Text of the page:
posted Feb 19, 2018
The State of Oregon's statewide trail plan.
posted Aug 17, 2020
This Comprehensive Management and Use Plan / Final Environmental Impact Statement for the Oregon, California, Mormon Pioneer, and Pony Express National Historic Trails is shaped, in part, by the planning requirements found in section 5(f) of the National Trails System Act. It focuses on the trails’ purpose and significance, issues and concerns related to current conditions along the trails, resource protection, visitor experience and use, and long-term administrative and management objectives. Elements of the proposed plan have been developed in cooperation with federal, state, and local agencies, as well as nonprofit trails organizations — the entities that form the core of any partnership for national historic trails.
posted Aug 17, 2020
This plan provides broad-based policies, guidelines, and standards for administering the four trails to ensure the protection of trail resources, their interpretation, and their continued use. Subsequent planning efforts tier off of the Comprehensive Management and Use Plan and provide more detailed recommendations and guidance. Among the many recommendations in the Comprehensive Management and Use Plan is one calling for a trails-wide interpretive plan.
posted Dec 5, 2019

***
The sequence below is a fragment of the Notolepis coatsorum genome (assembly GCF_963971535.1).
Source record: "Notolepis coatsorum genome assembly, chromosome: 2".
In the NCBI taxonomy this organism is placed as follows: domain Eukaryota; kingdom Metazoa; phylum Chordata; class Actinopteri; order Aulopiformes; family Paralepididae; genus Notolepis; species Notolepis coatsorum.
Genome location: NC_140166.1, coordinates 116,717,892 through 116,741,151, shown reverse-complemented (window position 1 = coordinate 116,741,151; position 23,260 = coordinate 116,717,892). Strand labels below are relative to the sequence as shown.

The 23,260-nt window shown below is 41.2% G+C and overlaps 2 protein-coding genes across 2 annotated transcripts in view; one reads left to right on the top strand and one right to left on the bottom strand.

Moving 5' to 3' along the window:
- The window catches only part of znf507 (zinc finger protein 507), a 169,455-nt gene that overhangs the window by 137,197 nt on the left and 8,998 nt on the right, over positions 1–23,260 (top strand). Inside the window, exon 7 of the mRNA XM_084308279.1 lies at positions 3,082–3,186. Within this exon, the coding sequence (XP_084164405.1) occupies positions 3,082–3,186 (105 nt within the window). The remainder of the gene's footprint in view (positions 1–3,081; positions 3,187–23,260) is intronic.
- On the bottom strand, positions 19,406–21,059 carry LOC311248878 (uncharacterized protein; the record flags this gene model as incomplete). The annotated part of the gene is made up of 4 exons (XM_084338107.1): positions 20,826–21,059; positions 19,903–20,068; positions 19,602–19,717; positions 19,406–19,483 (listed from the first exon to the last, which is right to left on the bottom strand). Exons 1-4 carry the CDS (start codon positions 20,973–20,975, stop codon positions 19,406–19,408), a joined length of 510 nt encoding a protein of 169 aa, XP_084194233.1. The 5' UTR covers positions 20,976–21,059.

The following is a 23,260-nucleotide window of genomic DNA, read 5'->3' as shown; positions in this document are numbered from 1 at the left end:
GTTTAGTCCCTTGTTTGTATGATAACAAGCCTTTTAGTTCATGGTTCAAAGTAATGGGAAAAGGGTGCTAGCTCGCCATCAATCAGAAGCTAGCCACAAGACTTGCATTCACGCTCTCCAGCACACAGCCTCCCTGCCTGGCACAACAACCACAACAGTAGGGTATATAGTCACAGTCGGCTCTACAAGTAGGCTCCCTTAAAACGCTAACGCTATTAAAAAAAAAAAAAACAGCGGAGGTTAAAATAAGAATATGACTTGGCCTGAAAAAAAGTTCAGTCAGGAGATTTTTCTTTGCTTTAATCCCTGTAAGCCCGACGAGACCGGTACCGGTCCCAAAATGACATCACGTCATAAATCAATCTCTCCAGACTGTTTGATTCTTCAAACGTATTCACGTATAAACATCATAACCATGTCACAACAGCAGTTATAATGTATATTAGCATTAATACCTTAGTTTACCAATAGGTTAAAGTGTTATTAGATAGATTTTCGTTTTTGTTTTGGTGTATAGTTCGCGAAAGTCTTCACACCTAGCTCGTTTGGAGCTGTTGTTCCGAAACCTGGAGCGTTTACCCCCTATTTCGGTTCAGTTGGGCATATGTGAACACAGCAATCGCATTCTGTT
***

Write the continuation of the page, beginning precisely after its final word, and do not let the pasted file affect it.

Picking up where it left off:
Specific skills used in development of organizations for trails and greenways work: creating and building a nonprofit organization; managing boards and staff; recruiting, training, and rewarding volunteers; managing finances and legal issues.
posted Feb 28, 2020
In keeping with our values, American Trails aims to conduct all business with transparency and accountability to our donors and partners. Below you will find our governing documents and recent financial reports.
posted Jul 15, 2022
Off-road vehicles can have a substantial impact on the experience of other non-motorized visitors on trails that are shared or even on adjacent forest or park settings.
posted Oct 11, 2023
There has been a collective desire across the outdoor recreation economy to gain a better understanding of two critically important and interconnected pieces of the industry: talent attraction and retention initiatives and diversity, equity, and inclusion outcomes.
posted Oct 9, 2023
The Outdoor Recreation Roundtable partnered with Oregon State University’s Center for the Outdoor Recreation Economy to look deeper into the career paths, workforce needs, and future opportunities across America’s outdoor recreation economy.
posted May 3, 2022
Choose your outdoor career path! Get started by asking yourself some very basic questions. Even though you might not be able to answer all of them, it is a good first step to narrow down what you really want to do. Ready? Let’s go!
posted Jan 10, 2019
The plan addresses five important demographic and societal changes facing outdoor recreation providers in the coming years.
posted Mar 6, 2019
Updated statistics from the Outdoor Recreation Satellite Account (ORSA) released by the U.S. Department of Commerce’s Bureau of Economic Analysis (BEA) show that the outdoor recreation economy accounted for 2.2 percent ($412 billion) of current-dollar GDP in 2016 (table 2). In data produced for the first time, using inflation-adjusted (real) GDP, the outdoor recreation economy grew 1.7 percent in 2016, faster than the 1.6 percent growth for the overall U.S. economy (table 6). In addition, real gross output, compensation, and employment all grew faster in outdoor recreation than in the overall economy in 2016.
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